A subset of this is beta readers. Plenty of people will say that they want beta readers before they go to an editor, whether it’s to save costs or to fix the big, obvious problems so that the editor can work on the smaller ones. However, beta readers should generally come after a single person (whether you’re paying them or not) has gone over the book for developmental editing. The reason is that you’re asking for a significant time commitment from a bunch of people, whose advice will vary wildly in quality. It’s better to have a single person go through and work on the major issues, then use beta readers on things where you’re not sure. Because some of this is just a judgment call, where you’ll defer to the wisdom of the crowd.

I’ll cover beta readers specifically in a later post, but one of the most important things for beta readers is that you give them specific questions to answer as they go through the book, rather than just asking them for everything they see. What you especially don’t want is a beta reader suggesting massive changes to the book just on personal preference or a beta reader who is going to go through and proofread.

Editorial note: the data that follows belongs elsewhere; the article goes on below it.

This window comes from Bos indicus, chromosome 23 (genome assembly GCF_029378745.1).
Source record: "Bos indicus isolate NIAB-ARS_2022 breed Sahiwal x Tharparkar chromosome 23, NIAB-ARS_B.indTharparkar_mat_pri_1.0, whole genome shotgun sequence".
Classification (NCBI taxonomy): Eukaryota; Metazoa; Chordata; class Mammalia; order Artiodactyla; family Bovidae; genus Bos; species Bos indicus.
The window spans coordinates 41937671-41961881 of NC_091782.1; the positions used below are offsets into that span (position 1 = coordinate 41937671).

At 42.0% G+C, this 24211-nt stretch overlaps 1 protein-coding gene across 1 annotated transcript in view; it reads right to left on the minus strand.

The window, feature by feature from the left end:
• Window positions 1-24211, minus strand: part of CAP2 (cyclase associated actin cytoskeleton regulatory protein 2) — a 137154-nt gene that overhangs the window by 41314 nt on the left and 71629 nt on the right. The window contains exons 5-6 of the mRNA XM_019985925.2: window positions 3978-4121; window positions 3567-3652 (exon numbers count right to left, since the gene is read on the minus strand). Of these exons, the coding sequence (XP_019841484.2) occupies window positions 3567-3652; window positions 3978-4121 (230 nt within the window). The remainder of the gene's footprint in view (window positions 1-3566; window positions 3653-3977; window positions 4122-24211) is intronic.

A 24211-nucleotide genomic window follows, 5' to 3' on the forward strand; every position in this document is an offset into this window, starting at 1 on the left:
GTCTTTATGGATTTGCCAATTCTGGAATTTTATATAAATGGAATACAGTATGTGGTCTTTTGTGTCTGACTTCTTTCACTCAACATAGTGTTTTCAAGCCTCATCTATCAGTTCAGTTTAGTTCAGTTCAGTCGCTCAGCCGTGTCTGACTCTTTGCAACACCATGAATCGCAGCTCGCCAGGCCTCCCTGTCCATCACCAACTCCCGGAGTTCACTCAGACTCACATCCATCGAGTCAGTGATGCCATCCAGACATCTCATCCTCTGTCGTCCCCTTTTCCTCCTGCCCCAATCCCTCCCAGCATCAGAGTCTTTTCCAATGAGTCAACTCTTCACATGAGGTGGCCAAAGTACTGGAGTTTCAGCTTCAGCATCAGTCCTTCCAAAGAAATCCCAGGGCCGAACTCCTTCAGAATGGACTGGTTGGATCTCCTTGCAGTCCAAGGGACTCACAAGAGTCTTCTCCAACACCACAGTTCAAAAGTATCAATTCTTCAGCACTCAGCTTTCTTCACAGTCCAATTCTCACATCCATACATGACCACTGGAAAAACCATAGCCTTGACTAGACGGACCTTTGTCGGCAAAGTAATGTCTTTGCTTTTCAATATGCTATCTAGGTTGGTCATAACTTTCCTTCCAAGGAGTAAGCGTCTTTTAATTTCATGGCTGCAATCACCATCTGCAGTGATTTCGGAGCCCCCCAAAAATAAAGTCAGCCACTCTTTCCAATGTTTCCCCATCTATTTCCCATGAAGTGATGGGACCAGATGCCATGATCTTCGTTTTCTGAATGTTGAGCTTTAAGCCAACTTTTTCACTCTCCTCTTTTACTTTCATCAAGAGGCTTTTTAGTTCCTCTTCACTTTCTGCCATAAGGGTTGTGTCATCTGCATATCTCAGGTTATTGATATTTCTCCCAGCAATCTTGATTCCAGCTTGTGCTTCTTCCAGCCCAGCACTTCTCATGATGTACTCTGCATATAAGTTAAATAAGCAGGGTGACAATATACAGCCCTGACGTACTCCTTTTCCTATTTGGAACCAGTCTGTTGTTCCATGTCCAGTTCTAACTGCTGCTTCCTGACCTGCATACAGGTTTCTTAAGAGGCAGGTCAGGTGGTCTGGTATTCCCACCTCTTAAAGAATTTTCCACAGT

However, if you can’t afford a developmental editor and don’t have a friend who can fill in the role for you, your best option might be to use 10-20 beta readers and average their suggestions to figure out what’s good advice. If you’re doing this, it’s critical that you include a questionnaire to find out what their experience is in your genre, how many books they read, what their favorites are, etc. If you’re writing high fantasy, the opinion of someone who hasn’t picked up a fiction novel since high school isn’t worth as much as someone who reads LotR twice a year and preordered the latest Brandon Sanderson novel.

After you’ve had developmental editing (and perhaps beta readers), you’ll have to go through and incorporate the feedback. At that point, some people start over, going back to their developmental editor, finding a new one, or even looking for new beta readers. Once you’re confident that you’ve completed the major structural changes to your book, it’s time to move on to

Copy Editing: